In Shift, U.S., Iran Meet On Iraq
Sunday, March 11, 2007
BAGHDAD, March 10 -- After months of trading accusations, U.S. and Iranian officials sat in the same room Saturday at a much-anticipated regional conference on finding ways to end Iraq's sectarian violence and prevent a wider conflict.
Officials described the meeting as a constructive step, but it yielded few concrete answers to Iraq's deep-rooted problems and did little to bridge the ideological divide between the United States and Iran.
While the meeting was underway at the Foreign Ministry building, two mortars landed nearby with a sharp cracking sound. The blasts rattled windows and sent plumes of smoke into the air. No one was injured, but the attack served as a reminder of the country's tenuous security landscape.
Inside the building, the United States and Iran -- Iraq's two most powerful allies -- found plenty to disagree on, even though they expressed a common interest in stabilizing Iraq. U.S. Ambassador Zalmay Khalilzad said Iraq's neighbors favored holding a second regional meeting next month in Istanbul. Abbas Araghchi, the head of the Iranian delegation, said it should be in Baghdad.
The Iranians accused the Americans of "kidnapping" six Iranian diplomats in Iraq. Khalilzad replied that coalition forces were not holding any diplomats.
Khalilzad said he had spoken to the Iranians "directly and in the presence of others." But Araghchi said: "We didn't have any direct contact. If the Americans are interested, there is a proper channel for that."
Khalilzad described the talks as "constructive, businesslike" and "problem-solving."
But by evening, the verbal volleys had resumed.
"Unfortunately, the Americans are suffering from intelligence failure," Araghchi said. "They have made so many mistakes in Iraq . . . so many wrong policies because of false information and intelligence they had at the beginning. We hope they don't repeat their previous mistakes."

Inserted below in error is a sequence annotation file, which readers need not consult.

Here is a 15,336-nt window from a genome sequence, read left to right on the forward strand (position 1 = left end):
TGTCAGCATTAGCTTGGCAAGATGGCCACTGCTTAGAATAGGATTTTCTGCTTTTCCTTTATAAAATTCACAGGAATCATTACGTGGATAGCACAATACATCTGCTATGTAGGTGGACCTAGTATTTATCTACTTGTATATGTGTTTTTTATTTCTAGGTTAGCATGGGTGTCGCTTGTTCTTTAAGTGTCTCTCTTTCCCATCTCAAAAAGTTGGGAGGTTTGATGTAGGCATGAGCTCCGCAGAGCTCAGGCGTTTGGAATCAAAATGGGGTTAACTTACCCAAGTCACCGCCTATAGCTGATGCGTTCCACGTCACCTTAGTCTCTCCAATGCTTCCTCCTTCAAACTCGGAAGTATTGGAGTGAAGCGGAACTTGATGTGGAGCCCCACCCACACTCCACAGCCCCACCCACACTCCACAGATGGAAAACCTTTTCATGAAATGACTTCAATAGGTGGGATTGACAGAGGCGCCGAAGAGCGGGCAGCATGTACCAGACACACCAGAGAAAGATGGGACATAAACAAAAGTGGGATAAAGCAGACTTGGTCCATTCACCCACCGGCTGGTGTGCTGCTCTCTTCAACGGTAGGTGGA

Araghchi said he had told the American delegation that Iran wanted a timetable for the withdrawal of all foreign forces in Iraq. "We think the presence of foreign soldiers cannot help the security of Iraq in the long term," he said.
Saturday's conference, which included countries neighboring Iraq, the five permanent members of the U.N. Security Council and three international groups, highlighted the immense challenges the country faces as it struggles to stabilize. Even as its neighbors seek to help, suspicions, diplomatic squabbling and geopolitics are complicating Iraq's attempts to forge peace.
An hour before the mortar attack, a car bomb killed at least 10 people and injured 52 on the outskirts of the Shiite militia stronghold of Sadr City, said Brig. Qasim Atta, an Iraqi military spokesman. In a statement, U.S. military officials credited Iraqi soldiers for stopping the vehicle at a checkpoint before it could enter Sadr City. At least six of those killed were Iraqi police officers, the statement said.